kubectl run [DEPLOYMENT_NAME] --image [IMAGE]:[TAG] --replicas 3 \
--labels [KEY]:[VALUE] --port 80 --generator deployment/apps.v1beta1 \
--save-config

where:

  • [DEPLOYMENT_NAME] is the name you choose for the Deployment
  • [IMAGE] is the image to run in the container
  • [TAG] is the version of the image to run (default is latest for the latest version)
  • [KEY]:[VALUE] is the label you choose for the Pods, such as app: my-app

--generator specifies the API generator to use.

--save-config causes the configuration of the Deployment to be saved in its annotation, which allows it to be updated in the future by kubectl apply. Alternatively, you can use kubectl apply to create the Deployment, then use kubectl apply to update the Deployment in the future.

kubectl apply

You can declaratively create and update Deployments from manifest files using kubectl apply. This method also retains updates made to live resources without merging the changes back into the manifest files.

To create a Deployment from its manifest file, run the following command:

kubectl apply -f [DEPLOYMENT_FILE]

where [DEPLOYMENT_FILE] is the manifest file, such as config.yaml.

You can also use kubectl apply -f [DIRECTORY]/ to create all objects (except existing ones) defined in manifest files stored a directory.

Inspecting the Deployment

After you create a Deployment, you can use one of the following methods to inspect it:

Console

To inspect a Deployment, perform the following steps:

  1. Visit the Kubernetes Engine Workloads dashboard in GCP Console.

    Visit the Workloads dashboard

  2. To get more information about a workload, select the desired workload from the menu.

The Workloads dashboard offers several menus:

  • To see the Deployment's live configuration, click YAML.
  • To see all events related to the Deployment, click Events.
  • To see the Deployment's revision history, click Revision history.

kubectl

To get detailed information about the Deployment, run the following command:

kubectl describe deployment [DEPLOYMENT_NAME]

where [DEPLOYMENT_NAME] is the name of the Deployment.

To list the Pods created by the Deployment, run the following command:

kubectl get pods -l [KEY]=[VALUE]

In this command, the -l flag instructs kubectl to get all Pods with a key-value label. For example, if you labelled the Deployment app: my-app, you'd run kubectl get pods -l app=my-app to see Pods with that label.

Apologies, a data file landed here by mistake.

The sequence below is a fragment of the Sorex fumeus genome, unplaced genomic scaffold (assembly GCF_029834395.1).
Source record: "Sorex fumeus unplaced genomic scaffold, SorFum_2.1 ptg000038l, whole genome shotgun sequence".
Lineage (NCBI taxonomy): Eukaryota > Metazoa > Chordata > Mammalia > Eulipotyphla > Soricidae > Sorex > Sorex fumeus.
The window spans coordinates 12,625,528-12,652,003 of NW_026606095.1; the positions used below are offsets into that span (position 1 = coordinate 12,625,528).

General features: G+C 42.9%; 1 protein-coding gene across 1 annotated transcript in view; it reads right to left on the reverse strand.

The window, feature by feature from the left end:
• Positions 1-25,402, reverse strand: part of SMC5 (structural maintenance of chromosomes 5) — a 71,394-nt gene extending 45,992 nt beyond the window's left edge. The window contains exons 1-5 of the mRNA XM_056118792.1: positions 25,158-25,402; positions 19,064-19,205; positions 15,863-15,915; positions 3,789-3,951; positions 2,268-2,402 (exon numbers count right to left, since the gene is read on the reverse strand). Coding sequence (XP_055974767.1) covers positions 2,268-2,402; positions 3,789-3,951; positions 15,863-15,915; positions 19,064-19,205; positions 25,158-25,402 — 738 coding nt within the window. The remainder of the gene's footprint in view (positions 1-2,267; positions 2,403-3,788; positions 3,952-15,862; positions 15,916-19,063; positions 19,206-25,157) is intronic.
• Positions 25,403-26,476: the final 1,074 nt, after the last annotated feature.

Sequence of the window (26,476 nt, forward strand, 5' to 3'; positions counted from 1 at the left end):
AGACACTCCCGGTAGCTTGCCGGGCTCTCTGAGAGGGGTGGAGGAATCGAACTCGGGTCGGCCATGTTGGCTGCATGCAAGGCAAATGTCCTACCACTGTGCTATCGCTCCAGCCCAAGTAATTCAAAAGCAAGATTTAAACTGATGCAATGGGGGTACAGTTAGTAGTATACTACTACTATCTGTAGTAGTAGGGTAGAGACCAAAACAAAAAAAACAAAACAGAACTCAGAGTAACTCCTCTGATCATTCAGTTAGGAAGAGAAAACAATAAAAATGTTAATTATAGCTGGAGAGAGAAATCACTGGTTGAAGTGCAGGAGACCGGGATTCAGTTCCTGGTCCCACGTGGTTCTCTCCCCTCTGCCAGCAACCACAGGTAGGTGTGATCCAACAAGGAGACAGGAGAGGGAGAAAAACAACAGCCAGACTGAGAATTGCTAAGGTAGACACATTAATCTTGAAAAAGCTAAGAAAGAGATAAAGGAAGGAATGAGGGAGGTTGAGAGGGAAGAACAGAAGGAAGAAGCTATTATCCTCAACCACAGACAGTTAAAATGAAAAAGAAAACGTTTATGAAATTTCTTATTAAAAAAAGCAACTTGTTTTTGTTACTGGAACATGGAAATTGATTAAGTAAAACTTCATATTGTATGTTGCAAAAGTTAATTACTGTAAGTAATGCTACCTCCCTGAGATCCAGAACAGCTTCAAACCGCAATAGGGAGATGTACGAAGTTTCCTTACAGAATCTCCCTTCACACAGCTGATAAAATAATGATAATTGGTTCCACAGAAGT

To get information about a specific Pod:

kubectl describe pod [POD_NAME]

To view a Deployment's manifest, run the following command:

kubectl get deployments [DEPLOYMENT_NAME] -o yaml

This command displays the Deployment's live configuration in YAML format.

Updating the Deployment

You can roll out updates to a Deployment's Pod specification, such as their image, resource usage/requests, or configuration.

You can update a Deployment using the following methods:

  • You can use the Rolling update menu and YAML editor from the GCP Console Workloads dashboard
  • You can make changes to a manifest file and apply them with kubectl apply
  • You can update the Pod specification's image, resources, or selector fields using kubectl set
  • You can update a Deployment directly from your shell or in a preferred editor using kubectl edit

Console

The Rolling update menu, available in the Workloads dashboard,

To access the Deployment's Rolling update menu, perform the following steps:

  1. Visit the Kubernetes Engine Workloads dashboard in GCP Console.

    Visit the Workloads dashboard

  2. Select the desired workload from the menu.

  3. Click Actions, then Rolling update.

You can make the following changes to the Deployment's update strategy:

  • Minimum seconds ready: Specifies the minimum number of seconds for which newly-created Pods should be ready for it to be considered available.
  • Maximum surge: Optional field which specifies the maximum number of Pods that can be created over the desired number of Pods. Value can be an absolute number or a percentage.
  • Maximum unavailable: Optional field which specifies the maximum number of Pods that can be unavailable during the update process. Value can be an absolute number or a percentage.

To edit an existing container: